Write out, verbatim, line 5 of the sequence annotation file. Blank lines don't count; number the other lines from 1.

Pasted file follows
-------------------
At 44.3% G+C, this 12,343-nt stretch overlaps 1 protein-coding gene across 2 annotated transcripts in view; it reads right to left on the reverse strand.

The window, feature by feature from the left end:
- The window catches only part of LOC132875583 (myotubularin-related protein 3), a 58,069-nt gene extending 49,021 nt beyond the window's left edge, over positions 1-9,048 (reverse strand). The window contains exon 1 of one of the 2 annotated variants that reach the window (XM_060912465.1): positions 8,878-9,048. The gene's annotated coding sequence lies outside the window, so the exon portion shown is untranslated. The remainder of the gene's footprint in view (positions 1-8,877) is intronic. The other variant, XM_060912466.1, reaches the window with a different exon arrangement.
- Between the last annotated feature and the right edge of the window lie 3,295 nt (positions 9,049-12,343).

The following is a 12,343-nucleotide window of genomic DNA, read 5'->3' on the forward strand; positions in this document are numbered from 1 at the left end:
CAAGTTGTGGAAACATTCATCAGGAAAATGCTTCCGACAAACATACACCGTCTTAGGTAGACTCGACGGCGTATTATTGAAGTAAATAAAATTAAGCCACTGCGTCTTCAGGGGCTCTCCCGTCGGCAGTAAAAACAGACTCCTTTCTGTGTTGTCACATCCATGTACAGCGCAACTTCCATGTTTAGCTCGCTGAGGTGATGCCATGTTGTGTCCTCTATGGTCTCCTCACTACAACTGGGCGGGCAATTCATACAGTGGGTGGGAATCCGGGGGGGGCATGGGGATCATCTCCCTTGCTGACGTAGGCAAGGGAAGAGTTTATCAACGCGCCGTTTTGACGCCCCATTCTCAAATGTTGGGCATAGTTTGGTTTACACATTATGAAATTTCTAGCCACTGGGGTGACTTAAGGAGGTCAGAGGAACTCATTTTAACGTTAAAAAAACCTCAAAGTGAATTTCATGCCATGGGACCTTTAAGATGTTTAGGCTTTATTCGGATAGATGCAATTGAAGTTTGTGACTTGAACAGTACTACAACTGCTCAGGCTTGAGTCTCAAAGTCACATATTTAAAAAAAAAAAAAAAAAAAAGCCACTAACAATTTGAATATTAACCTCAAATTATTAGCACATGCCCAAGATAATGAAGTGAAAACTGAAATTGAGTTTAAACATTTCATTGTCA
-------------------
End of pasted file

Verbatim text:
The following is a 12,343-nucleotide window of genomic DNA, read 5'->3' on the forward strand; positions in this document are numbered from 1 at the left end: